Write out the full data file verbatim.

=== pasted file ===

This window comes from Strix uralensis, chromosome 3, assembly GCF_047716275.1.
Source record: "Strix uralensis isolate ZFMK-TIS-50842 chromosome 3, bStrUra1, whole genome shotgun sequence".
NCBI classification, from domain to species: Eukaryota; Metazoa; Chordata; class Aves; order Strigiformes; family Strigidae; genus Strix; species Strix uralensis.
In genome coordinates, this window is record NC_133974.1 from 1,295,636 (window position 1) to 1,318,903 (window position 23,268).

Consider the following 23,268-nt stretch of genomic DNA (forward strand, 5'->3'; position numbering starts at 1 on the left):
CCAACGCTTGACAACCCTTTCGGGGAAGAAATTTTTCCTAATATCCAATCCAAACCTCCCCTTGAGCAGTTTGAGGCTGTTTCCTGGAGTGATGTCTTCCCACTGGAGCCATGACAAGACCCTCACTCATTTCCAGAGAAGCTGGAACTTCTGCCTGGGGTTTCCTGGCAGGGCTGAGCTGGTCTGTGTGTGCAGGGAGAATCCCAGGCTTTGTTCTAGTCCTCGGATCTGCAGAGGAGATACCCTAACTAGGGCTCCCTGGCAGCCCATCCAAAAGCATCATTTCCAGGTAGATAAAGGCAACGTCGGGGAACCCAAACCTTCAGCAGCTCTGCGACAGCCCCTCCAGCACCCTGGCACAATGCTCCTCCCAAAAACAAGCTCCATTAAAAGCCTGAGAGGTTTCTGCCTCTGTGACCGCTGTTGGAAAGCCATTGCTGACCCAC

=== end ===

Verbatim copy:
This window comes from Strix uralensis, chromosome 3, assembly GCF_047716275.1.
Source record: "Strix uralensis isolate ZFMK-TIS-50842 chromosome 3, bStrUra1, whole genome shotgun sequence".
NCBI classification, from domain to species: Eukaryota; Metazoa; Chordata; class Aves; order Strigiformes; family Strigidae; genus Strix; species Strix uralensis.
In genome coordinates, this window is record NC_133974.1 from 1,295,636 (window position 1) to 1,318,903 (window position 23,268).

Consider the following 23,268-nt stretch of genomic DNA (forward strand, 5'->3'; position numbering starts at 1 on the left):
CCAACGCTTGACAACCCTTTCGGGGAAGAAATTTTTCCTAATATCCAATCCAAACCTCCCCTTGAGCAGTTTGAGGCTGTTTCCTGGAGTGATGTCTTCCCACTGGAGCCATGACAAGACCCTCACTCATTTCCAGAGAAGCTGGAACTTCTGCCTGGGGTTTCCTGGCAGGGCTGAGCTGGTCTGTGTGTGCAGGGAGAATCCCAGGCTTTGTTCTAGTCCTCGGATCTGCAGAGGAGATACCCTAACTAGGGCTCCCTGGCAGCCCATCCAAAAGCATCATTTCCAGGTAGATAAAGGCAACGTCGGGGAACCCAAACCTTCAGCAGCTCTGCGACAGCCCCTCCAGCACCCTGGCACAATGCTCCTCCCAAAAACAAGCTCCATTAAAAGCCTGAGAGGTTTCTGCCTCTGTGACCGCTGTTGGAAAGCCATTGCTGACCCAC